Exploit the Noise

 | Feb 11, 2013 | 4:30 PM EST  | Comments
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abr

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One of the hardest things to do as a long-term value investor is avoid the constant noise from the markets. There has been an excess of noise around Chez Melvin these past few weeks, and at times I find myself tempted to give into the macro weirdness and retreat to a cabin in the woods. The noise level is at its highest levels among traders and investors who have been around for a few decades and are struggling with the changes over that time frame. It seems the shorter the time frame, the worse the noise. Unfortunately, I have a lot of friends who trade short-term instruments and have unrestricted access to telephones.

If you listen to the noise, you really can get scared at times. Sentiment measures are off-the-chart bullish right now, according to some of my associates who track such things. The public seems to be pouring back into the markets via equity mutual fund according to the mutual fund flows. The so called dumb money love stocks and historically that has been a horrible sign for short to intermediate-term market direction.

Europe is still a mess. The Fed keeps printing and that is going to cause either runaway inflation or severe depression. Hedge fund buying has created a mini bubble in residential real estate prices. Jobs growth is still very weak. GDP is not growing very fast. The Chinese year of the snake is not good for stocks. Congress is a mess and getting worse. Oil prices are edging up again. The Market Volatility Index (VIX) is too low. All of these factors are more or less true, but they have nothing to do with the key question for a long-term, asset-based value investor. Is the company cheap and can it survive?

I confess to certain amount of concern because the output form my value screens is pretty low right now, and that has normally indicated that the market may be due for a pullback. There is simply not a lot of new safe and cheap inventory being created right now. I have to remind myself that while this may indicate the need for a market pullback it says nothing about when or how much higher we may go before one occurs.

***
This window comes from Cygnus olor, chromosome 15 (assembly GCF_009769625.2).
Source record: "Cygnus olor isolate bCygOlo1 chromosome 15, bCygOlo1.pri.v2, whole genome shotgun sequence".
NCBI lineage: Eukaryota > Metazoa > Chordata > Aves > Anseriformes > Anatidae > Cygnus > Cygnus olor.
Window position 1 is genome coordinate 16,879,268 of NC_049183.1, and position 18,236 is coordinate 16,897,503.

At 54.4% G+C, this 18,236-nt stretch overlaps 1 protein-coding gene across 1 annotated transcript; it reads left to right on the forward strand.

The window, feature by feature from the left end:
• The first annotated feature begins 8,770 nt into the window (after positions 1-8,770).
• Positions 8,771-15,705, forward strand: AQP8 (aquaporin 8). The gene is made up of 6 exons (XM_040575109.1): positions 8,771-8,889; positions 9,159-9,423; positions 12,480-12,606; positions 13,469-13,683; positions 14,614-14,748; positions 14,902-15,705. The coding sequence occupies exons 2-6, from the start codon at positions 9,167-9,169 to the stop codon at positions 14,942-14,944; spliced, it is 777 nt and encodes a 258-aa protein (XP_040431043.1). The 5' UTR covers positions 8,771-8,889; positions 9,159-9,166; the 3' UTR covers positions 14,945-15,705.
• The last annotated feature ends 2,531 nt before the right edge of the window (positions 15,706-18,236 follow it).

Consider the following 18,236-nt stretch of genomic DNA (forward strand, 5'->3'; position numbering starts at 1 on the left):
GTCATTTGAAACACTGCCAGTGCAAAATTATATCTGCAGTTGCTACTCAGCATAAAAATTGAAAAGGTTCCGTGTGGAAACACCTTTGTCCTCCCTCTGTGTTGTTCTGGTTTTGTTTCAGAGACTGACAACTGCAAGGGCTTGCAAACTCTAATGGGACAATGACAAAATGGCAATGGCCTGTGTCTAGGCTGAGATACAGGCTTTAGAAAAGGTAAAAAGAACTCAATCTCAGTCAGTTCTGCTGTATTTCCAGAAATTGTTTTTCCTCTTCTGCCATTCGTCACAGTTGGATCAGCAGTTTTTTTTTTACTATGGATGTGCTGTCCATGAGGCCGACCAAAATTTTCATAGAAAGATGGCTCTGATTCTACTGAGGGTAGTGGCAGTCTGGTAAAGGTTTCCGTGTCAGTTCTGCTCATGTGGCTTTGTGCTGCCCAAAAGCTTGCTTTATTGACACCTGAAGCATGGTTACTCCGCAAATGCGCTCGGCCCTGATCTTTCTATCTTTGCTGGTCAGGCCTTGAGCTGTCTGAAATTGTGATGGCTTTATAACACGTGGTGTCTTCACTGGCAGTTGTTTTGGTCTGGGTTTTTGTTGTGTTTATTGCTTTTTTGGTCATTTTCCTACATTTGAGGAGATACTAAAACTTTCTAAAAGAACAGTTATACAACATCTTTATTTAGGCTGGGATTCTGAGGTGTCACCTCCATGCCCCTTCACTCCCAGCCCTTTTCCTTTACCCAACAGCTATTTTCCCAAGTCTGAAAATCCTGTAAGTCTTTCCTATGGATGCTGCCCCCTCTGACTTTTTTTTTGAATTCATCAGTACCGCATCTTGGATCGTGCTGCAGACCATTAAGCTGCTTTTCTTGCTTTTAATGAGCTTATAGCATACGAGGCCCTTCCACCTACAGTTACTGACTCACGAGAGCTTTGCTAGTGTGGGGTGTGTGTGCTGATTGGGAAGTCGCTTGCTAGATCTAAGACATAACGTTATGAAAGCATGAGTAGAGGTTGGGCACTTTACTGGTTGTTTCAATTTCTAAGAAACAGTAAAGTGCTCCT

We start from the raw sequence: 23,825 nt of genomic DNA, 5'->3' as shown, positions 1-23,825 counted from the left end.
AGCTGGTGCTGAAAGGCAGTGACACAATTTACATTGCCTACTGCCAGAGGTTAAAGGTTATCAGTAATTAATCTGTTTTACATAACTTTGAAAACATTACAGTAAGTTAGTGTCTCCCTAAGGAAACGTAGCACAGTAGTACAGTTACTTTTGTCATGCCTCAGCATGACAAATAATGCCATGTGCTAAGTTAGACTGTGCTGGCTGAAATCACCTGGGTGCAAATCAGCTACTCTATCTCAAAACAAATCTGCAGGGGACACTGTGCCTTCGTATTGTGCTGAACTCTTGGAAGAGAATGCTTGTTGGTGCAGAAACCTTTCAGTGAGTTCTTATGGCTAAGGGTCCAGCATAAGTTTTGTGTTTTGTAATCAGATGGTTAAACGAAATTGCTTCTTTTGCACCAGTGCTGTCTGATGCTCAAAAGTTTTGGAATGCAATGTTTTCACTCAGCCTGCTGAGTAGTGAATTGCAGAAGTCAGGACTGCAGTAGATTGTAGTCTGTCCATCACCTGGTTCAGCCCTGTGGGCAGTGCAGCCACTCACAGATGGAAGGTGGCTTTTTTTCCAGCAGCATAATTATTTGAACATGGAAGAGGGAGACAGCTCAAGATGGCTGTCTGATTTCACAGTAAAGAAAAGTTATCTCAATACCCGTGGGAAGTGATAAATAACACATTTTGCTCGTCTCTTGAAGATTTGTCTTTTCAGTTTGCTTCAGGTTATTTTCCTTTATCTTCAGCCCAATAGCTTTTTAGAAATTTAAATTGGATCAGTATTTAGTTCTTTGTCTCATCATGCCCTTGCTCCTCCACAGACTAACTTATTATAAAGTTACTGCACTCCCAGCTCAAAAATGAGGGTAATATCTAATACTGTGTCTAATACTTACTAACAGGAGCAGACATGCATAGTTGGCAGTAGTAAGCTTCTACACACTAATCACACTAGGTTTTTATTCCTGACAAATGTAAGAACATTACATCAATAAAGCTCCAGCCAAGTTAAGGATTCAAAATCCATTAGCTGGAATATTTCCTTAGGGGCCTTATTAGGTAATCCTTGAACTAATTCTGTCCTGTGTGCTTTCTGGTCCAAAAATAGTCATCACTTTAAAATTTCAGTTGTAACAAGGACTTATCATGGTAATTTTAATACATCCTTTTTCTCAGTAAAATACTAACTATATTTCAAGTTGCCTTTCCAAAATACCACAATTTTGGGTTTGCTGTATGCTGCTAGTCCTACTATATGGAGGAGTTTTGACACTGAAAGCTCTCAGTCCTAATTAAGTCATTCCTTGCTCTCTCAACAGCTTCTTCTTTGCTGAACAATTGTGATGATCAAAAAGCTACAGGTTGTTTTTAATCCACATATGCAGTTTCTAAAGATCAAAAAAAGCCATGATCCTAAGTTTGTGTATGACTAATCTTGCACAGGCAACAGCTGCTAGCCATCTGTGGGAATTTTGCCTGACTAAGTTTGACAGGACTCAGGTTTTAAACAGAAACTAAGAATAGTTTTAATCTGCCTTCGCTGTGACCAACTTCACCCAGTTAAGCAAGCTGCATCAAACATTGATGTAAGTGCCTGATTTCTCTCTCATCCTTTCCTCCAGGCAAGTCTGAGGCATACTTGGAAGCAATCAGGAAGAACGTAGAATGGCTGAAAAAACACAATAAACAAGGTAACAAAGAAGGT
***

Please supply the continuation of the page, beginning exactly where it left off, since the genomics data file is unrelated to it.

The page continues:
When I find myself feeling the pressure of the noise, be it bullish or bearish in tone, I like to sit down with my portfolios and ask  simple questions. It helps gain some perspective. The world may or may not be collapsing around us, but does that mean I want to sell a stock like Kelly Services (KELYA)? The stock has had a great run and the shares have risen almost 40% in the past month. However, I see that the stock is still trading at a slight discount to tangible book value and business conditions are improving. I might not be a buyer at the current price, but I am certainly not a seller at this price.

I have a lot of commercial real-estate-related securities in my portfolio. All of them have done very well over the past two years, as markets have slowly improved. But when I check, I see that none of my hotel REITs trade at a large premium to their book value, and all of them are seeing improving operating conditions. They all pay healthy dividends. The CRE financing REITs such as Arbor (ABR) and Northstar (NRF) have done very well, but they are also still fairly cheap.

When I did this exercise, I found a few stocks, Granite Construction (GVA) for example, that have staged huge runs and were no longer cheap. There are a couple of pending takeovers, including Energy Solutions (ES), that needed to be sold. There was still a little bit of Sprint (S) left in one of my more aggressive accounts that likes longshots. I went ahead and sold that last tiny bit of Disney (DIS) I had been holding on to for seemingly forever. Most of what I own is still cheap, so I will just ride out any bumps that may happen in the near term.

I have been doing this stock thing for a few years now and I have a great deal of confidence in the value-oriented approach. There will be lots of market gyrations and noise but if I focus on buying stocks when they are super cheap and entirely unloved, the movements work for me instead of against me. A philosophy of buying safe, cheap issues during the short- and intermediate-term downturns should help smooth the ride to profits.

There will always be noise forming pockets of fear and greed. Rather than embrace them, exploit them for your benefit. Focus of really important things -- like the fact that pitchers and catchers report today.

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